Women are less likely to take full advantage of a workplace retirement plan, but when they do, their portfolios are often more diversified, according to data released Tuesday by Wells Fargo & Co.
Only about half of employed men and 43% of employed women are enrolled in a workplace retirement plan, according to the data, which was based on 2,036 companies.
Moreover, most men and women are failing to meet the recommended benchmark for annual retirement savings contributions of 10% of income, including any employer match. Only 43% of men contribute at this annual rate. Among women, the number is 39%, according to the data.
Those employees who did contribute to their 401(k) plans saw their average balances rise 19% in 2013 and 35% over the last two years combined, largely due to stock market gains, according to Wells Fargo.
One reason that women aren't saving as much may be the gender gap in wages, said Joe Ready, director of Wells Fargo Institutional Retirement and Trust. All else equal, a lower income makes saving more challenging.
“The wage gap is a huge issue for women,” said Cathy Weatherford, president and CEO of the Insured Retirement Institute. “Then add in the fact that six in 10 women are the primary or only breadwinner for their family.”
Neither men nor women, however, are saving as much as they should. One reason for this is that automatic enrollment programs often begin by putting 3% of employees' income into retirement plans, and then gradually increase the amount. Many people mistakenly assume that since 3% is the default, this is all they need to save, Mr. Ready said.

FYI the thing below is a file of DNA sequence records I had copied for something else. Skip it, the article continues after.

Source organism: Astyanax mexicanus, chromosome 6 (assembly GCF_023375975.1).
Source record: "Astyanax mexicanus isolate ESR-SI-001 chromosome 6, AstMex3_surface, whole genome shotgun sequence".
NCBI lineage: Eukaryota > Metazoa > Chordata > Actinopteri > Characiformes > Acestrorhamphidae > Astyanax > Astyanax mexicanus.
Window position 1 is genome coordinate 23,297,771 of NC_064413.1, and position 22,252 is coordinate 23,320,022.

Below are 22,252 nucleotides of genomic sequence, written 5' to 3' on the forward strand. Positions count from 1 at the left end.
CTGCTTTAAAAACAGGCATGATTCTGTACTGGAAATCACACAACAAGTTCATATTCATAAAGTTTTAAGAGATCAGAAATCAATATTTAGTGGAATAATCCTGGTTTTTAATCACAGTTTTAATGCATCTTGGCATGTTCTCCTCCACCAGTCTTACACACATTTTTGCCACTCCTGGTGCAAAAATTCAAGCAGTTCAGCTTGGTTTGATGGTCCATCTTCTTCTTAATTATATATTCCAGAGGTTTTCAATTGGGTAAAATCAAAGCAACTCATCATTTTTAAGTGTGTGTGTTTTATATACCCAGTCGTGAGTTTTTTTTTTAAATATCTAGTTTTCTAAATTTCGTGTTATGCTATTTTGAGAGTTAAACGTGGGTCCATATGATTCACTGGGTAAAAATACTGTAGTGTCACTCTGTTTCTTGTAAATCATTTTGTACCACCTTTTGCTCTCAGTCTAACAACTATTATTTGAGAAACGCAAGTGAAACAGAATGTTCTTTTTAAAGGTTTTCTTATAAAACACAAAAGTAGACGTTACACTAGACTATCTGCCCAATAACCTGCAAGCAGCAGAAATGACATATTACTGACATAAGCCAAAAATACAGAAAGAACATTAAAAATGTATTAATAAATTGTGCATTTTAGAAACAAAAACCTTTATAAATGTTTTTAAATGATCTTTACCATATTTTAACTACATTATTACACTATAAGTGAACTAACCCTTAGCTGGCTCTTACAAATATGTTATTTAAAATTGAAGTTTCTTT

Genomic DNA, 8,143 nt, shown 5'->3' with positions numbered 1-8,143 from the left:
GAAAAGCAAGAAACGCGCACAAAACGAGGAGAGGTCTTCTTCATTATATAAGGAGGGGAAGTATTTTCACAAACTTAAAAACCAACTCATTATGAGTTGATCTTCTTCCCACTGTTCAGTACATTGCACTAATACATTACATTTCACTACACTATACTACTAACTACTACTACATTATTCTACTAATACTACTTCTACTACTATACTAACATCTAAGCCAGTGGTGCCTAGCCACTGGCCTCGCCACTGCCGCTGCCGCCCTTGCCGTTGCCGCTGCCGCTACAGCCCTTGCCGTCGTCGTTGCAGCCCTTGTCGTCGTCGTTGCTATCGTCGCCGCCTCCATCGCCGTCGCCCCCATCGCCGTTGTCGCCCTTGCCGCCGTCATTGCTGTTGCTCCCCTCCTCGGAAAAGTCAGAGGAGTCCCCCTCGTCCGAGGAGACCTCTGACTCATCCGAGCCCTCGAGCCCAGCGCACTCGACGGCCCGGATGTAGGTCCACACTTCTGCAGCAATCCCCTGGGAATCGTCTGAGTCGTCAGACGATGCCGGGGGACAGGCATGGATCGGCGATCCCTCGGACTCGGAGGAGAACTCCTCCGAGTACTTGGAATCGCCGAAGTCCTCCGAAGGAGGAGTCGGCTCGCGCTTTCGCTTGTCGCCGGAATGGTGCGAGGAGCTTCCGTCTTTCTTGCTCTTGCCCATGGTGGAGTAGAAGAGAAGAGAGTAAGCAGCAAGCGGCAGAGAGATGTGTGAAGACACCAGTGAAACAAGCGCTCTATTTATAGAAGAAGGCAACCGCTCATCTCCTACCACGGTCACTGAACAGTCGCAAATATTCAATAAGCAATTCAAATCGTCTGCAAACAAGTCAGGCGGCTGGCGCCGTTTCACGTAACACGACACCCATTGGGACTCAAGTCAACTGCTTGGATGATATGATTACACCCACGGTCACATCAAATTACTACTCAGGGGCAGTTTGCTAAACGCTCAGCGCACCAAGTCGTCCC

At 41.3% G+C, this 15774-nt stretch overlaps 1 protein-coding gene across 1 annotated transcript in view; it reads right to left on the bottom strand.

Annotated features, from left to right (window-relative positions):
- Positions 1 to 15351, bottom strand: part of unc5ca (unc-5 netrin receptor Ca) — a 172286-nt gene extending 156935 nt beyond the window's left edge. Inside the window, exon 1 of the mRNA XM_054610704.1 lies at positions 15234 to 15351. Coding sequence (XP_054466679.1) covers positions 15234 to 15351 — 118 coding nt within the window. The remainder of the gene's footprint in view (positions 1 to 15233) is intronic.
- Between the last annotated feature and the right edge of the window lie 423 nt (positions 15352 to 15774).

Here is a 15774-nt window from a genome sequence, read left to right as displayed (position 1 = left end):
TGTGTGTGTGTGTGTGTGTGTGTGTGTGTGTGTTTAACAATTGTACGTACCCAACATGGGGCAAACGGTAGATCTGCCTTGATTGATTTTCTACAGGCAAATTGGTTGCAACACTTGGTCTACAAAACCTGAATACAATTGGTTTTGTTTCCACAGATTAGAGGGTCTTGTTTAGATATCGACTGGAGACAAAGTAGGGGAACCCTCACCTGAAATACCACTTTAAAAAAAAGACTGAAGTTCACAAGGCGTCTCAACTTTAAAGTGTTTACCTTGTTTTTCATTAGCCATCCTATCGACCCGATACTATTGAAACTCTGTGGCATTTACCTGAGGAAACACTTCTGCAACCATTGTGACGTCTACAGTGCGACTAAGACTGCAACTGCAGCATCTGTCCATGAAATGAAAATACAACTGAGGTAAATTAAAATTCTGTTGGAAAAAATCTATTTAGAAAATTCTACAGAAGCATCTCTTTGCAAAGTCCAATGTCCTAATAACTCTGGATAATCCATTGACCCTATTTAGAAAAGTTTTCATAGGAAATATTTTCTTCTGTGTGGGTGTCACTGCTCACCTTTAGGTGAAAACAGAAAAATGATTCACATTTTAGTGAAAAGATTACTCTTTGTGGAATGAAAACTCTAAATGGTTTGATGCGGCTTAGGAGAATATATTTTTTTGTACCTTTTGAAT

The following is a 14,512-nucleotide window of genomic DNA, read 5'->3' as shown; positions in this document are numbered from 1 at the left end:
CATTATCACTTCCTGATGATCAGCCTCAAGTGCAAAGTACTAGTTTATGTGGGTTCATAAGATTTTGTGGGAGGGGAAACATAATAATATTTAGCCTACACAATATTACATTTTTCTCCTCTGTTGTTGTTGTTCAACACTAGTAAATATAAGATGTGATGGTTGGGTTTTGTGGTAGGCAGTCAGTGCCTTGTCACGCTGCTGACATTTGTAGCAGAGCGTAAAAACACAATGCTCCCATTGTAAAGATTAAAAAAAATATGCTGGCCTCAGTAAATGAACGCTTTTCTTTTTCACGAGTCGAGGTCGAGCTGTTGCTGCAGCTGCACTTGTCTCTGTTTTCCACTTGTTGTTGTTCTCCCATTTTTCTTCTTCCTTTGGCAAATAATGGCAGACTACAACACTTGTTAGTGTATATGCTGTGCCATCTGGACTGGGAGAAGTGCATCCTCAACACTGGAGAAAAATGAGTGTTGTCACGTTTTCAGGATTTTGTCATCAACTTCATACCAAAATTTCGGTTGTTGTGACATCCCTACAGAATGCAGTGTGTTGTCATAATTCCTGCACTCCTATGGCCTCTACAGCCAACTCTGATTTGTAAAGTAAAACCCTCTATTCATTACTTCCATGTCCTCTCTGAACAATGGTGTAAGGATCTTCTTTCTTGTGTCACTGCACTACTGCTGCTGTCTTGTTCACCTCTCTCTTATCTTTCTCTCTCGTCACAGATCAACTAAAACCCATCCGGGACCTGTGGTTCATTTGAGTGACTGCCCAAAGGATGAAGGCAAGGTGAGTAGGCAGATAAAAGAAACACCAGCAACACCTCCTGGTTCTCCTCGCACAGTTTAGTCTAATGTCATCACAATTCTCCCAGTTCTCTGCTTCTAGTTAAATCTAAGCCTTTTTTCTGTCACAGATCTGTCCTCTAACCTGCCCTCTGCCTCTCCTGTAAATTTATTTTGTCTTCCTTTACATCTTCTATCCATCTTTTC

“There's also the fact that the middle class has been crunched by the recession,” Mr. Ready said. "Juggling everyday bills and retirement can be a challenge."
Most employees attain a reasonable level of diversification, with women doing slightly better than men: 70% of women, as opposed to 67% of men, meet the minimum standard. Wells Fargo defined a minimum level of diversification as two equity funds and a fixed-income fund, and less than 20% of the portfolio invested in employer stock.
The main reason that women are more diversified than men is that they are more likely to use managed investment options. About three-quarters of women are invested in the accounts as opposed to 71% of men, the data said. Managed investment options are also more popular among new hires than older employees.
"Women tend to be a little more risk averse than men," Ms. Weatherford said. "This could make target date funds more appealing."
Employees' diversification has improved in recent years, thanks to the recent flourishing of target date funds, a managed investment option that automatically adjusts holdings to maintain an optimal level of risk. The percentage of people invested in managed options has jumped nearly 5% in the last two years, the data showed. This helped drive a 4.2% increase in respondents with diversified portfolios during the same period.
“Target date funds have been a positive way to take a lot of fear out of the equation,” Ms. Weatherford said. “Many investors are not on the level they need to be to select a holistic set of funds themselves and then rebalance those funds.”
More employees are using Roth 401(k) plans when their employers offer them, according to Wells Fargo. Over the last two years, usage of Roth 401(k)s jumped to 10.4% of participants from 8.6%. Millennials are the biggest users of the Roth 401(k), which takes after-tax contributions and allows participants to withdraw funds tax-free in retirement.
(An earlier version of this article incorrectly stated the average 401(k) balance increase in 2013. The average balance rose 19% in 2013, not 35%.)